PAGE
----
ING Group is not the only bank that grew out of proportion. The biggest bank of Iceland, Kauphing, in 2007 had assets of €53 billion, or 623% of Icelands GDP. The Swiss financial powerhouse UBS has made it to €1.425 billion in assets, or 484% of Swiss GDP. Numbers too big to get crunched by human brains. Numbers that have their origin in human behaviour, the temptation to live now and pay later, to be greedy, to overshoot, get frightened by a sudden crisis, hit the brakes, etc. People can go broke and so do companies. In less than a year the financial pages of the Wall Street Journal have lost five illustrious names: Lehman Brothers, Bear Stearns, Merrill Lynch, Morgan Stanley and Goldman Sachs. Investmentbanks that tried to jump too far.
The financial crisis of 2007/2008 is just one example of the slack that comes into a system when the traditional mission, the reason why organizations are on this earth, is forgotten. People don’t like their banks gambling with their money. Moreover they want to be treated with respect and dignity, not as a number. If banks don’t deliver on those two aspects – and they don’t – we better replace them by institutions that live up to the needs and expectations of customers, humans and organizations alike. Lets call it Community Trusts or Financial Cooperatives, or choose a new name – ‘Common Units’ – to stress that we are talking about a new breed of financial and other houses with rather old values and sound ethics. For instance the value that claiming high interest rates as a compensation for lending out someone else’s money and, on top of that, extra money that has no backing in reserves, is a perverted thing to do. Back to the essence: people bring their savings on a local or regional scale together in order to loan them out (no multipliers here!) for a very low price or for 0% interest to people in the same community – ‘I know you, you know me’ – who need it for their family or to invest in activities that may deliver earnings in the near future. Rabobank, the biggest bank of the Netherlands started that way more than a hundred years ago as an initiative of the self-employed, farmers, businessmen and other entrepreneuring people who didn’t have (enough) access to the financial wells of that time. The same spirit is rising these days. If the banks, energy companies, building companies, housing corporations or whatever businesses don’t deliver anymore, people step in and do it themselves. They join forces and get stronger everyday, taking care of their own money on behalf of their ‘Common Unit’.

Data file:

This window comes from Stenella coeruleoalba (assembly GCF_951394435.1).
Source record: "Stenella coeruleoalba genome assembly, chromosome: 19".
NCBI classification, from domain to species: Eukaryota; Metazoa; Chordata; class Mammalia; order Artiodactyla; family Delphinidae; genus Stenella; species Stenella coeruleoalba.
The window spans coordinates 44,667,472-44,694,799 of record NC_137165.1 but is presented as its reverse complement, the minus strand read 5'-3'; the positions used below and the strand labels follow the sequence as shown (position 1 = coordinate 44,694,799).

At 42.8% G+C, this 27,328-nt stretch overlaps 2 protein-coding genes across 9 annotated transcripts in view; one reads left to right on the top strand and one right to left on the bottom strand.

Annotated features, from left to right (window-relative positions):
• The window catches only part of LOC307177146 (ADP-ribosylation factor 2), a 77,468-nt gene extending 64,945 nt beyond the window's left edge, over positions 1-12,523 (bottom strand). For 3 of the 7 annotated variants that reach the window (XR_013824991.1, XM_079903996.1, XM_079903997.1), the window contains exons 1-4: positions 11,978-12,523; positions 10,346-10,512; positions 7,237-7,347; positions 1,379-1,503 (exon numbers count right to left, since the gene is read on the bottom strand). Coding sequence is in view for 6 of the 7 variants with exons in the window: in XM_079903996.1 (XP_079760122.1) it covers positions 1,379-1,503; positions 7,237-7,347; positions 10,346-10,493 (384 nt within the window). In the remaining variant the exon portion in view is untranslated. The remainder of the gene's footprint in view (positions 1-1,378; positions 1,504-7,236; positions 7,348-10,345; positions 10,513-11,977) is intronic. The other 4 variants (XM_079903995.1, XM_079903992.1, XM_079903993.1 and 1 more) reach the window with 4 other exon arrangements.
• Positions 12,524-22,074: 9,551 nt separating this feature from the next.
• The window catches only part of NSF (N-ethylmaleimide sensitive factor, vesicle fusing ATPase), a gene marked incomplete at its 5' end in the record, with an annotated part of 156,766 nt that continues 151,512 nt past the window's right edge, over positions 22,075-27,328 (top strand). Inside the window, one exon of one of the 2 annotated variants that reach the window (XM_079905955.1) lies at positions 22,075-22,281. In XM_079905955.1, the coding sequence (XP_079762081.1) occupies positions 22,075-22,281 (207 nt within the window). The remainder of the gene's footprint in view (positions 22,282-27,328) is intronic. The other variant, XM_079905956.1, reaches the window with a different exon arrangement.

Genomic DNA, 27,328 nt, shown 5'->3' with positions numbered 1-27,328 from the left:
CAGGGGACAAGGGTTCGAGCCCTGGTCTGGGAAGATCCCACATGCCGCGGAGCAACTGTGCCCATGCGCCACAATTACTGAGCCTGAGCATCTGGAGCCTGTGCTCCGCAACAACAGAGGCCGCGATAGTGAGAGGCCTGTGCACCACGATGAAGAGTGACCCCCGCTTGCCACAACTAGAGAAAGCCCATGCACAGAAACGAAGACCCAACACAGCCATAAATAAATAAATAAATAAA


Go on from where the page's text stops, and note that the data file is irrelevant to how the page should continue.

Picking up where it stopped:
One example of the ethics of a banker:
Today’s Guardian (04.08.2011) on the absurdity and greed in banking: ‘Jamie Dimon, the head of JP Morgan Chase, received a pay rise of about 51% last year including a $5m (£3m) cash bonus’.
And: ‘The 55-year-old chief executive was awarded stock options worth $17m and a “cash incentive” of $5m in 2010, on top of his basic salary of $1m.’ Apart from this Mr Dimon was compensated for moving with his family to Chicago: Documents filed with the US Securities and Exchange Commission also show JP Morgan paid Dimon $421,458 in moving expenses, $95,293 to cover “personal use of aircraft” and $45,730 for “personal use of car”.
JP Morgan explained the Dimon family had moved from Chicago to New York in 2007 after their children finished high school, but only found a buyer for their old house in 2010. The moving expenses include more than $300,000 in real estate agency commission and fees, but do not cover the likely fall in the value of the house due to the slump in the US housing market.
Ecolutie, April 8, 2011
Additional background, check the articles about democracy and unconventional banking. These writings are in Dutch.